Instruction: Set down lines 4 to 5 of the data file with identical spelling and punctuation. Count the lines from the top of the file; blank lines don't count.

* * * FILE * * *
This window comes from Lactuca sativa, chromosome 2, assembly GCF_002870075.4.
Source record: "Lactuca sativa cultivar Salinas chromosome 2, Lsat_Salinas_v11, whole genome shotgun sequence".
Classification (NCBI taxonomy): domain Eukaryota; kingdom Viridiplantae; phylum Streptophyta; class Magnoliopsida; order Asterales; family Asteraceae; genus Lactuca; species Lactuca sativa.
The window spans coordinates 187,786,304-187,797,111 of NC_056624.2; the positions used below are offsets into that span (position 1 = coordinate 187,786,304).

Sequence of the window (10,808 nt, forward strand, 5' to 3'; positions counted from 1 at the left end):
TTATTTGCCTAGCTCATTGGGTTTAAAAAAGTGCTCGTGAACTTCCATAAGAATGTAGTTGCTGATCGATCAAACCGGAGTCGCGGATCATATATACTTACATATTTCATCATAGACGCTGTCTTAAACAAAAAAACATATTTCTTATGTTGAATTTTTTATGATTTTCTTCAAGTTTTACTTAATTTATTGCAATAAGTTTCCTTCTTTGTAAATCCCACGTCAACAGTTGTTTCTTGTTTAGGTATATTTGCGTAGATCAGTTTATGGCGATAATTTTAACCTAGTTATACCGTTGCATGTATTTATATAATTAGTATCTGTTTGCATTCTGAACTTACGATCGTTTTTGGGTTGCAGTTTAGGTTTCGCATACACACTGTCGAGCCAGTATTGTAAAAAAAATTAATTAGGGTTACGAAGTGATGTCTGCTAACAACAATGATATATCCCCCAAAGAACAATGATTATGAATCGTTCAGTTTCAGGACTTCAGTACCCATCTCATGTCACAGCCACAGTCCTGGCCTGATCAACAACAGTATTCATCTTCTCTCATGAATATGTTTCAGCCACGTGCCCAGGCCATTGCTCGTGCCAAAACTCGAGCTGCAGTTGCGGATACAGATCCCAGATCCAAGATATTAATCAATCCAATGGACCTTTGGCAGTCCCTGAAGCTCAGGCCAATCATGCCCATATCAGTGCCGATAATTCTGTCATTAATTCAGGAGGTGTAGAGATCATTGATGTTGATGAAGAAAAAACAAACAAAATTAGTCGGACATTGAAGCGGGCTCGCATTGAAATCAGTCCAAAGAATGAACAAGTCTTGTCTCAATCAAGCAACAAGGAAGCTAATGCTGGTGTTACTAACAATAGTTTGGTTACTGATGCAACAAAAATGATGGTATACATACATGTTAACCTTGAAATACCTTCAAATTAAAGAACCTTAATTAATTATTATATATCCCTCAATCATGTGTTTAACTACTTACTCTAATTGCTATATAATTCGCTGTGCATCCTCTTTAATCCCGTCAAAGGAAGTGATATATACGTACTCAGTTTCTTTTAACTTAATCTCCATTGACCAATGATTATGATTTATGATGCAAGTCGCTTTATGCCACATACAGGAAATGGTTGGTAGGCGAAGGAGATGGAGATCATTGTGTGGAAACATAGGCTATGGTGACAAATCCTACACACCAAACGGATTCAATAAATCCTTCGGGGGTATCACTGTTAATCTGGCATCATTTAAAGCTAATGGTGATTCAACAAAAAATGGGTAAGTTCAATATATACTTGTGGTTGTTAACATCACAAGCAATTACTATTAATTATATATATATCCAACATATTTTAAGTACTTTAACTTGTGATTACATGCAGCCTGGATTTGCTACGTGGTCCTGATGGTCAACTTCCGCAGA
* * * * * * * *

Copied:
The window spans coordinates 187,786,304-187,797,111 of NC_056624.2; the positions used below are offsets into that span (position 1 = coordinate 187,786,304).

Sequence of the window (10,808 nt, forward strand, 5' to 3'; positions counted from 1 at the left end):